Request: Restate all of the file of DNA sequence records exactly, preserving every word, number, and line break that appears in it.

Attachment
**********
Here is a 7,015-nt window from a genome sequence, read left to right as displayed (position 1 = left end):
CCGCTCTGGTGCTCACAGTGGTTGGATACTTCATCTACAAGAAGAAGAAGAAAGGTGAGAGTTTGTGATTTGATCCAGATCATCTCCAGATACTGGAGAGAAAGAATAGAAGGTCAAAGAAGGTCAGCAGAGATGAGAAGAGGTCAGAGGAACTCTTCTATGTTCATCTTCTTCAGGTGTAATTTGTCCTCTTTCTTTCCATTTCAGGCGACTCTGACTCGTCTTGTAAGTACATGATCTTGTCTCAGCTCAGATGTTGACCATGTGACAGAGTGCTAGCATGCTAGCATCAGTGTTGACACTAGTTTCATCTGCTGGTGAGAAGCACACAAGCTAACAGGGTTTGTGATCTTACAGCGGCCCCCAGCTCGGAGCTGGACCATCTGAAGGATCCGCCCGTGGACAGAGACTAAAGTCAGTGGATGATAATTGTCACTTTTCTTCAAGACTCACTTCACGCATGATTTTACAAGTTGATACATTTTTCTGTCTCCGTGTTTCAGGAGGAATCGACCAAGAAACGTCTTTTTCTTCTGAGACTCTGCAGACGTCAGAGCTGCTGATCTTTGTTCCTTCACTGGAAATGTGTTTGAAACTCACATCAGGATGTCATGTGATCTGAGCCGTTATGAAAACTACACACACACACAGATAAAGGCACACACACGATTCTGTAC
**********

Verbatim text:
Here is a 7,015-nt window from a genome sequence, read left to right as displayed (position 1 = left end):
CCGCTCTGGTGCTCACAGTGGTTGGATACTTCATCTACAAGAAGAAGAAGAAAGGTGAGAGTTTGTGATTTGATCCAGATCATCTCCAGATACTGGAGAGAAAGAATAGAAGGTCAAAGAAGGTCAGCAGAGATGAGAAGAGGTCAGAGGAACTCTTCTATGTTCATCTTCTTCAGGTGTAATTTGTCCTCTTTCTTTCCATTTCAGGCGACTCTGACTCGTCTTGTAAGTACATGATCTTGTCTCAGCTCAGATGTTGACCATGTGACAGAGTGCTAGCATGCTAGCATCAGTGTTGACACTAGTTTCATCTGCTGGTGAGAAGCACACAAGCTAACAGGGTTTGTGATCTTACAGCGGCCCCCAGCTCGGAGCTGGACCATCTGAAGGATCCGCCCGTGGACAGAGACTAAAGTCAGTGGATGATAATTGTCACTTTTCTTCAAGACTCACTTCACGCATGATTTTACAAGTTGATACATTTTTCTGTCTCCGTGTTTCAGGAGGAATCGACCAAGAAACGTCTTTTTCTTCTGAGACTCTGCAGACGTCAGAGCTGCTGATCTTTGTTCCTTCACTGGAAATGTGTTTGAAACTCACATCAGGATGTCATGTGATCTGAGCCGTTATGAAAACTACACACACACACAGATAAAGGCACACACACGATTCTGTAC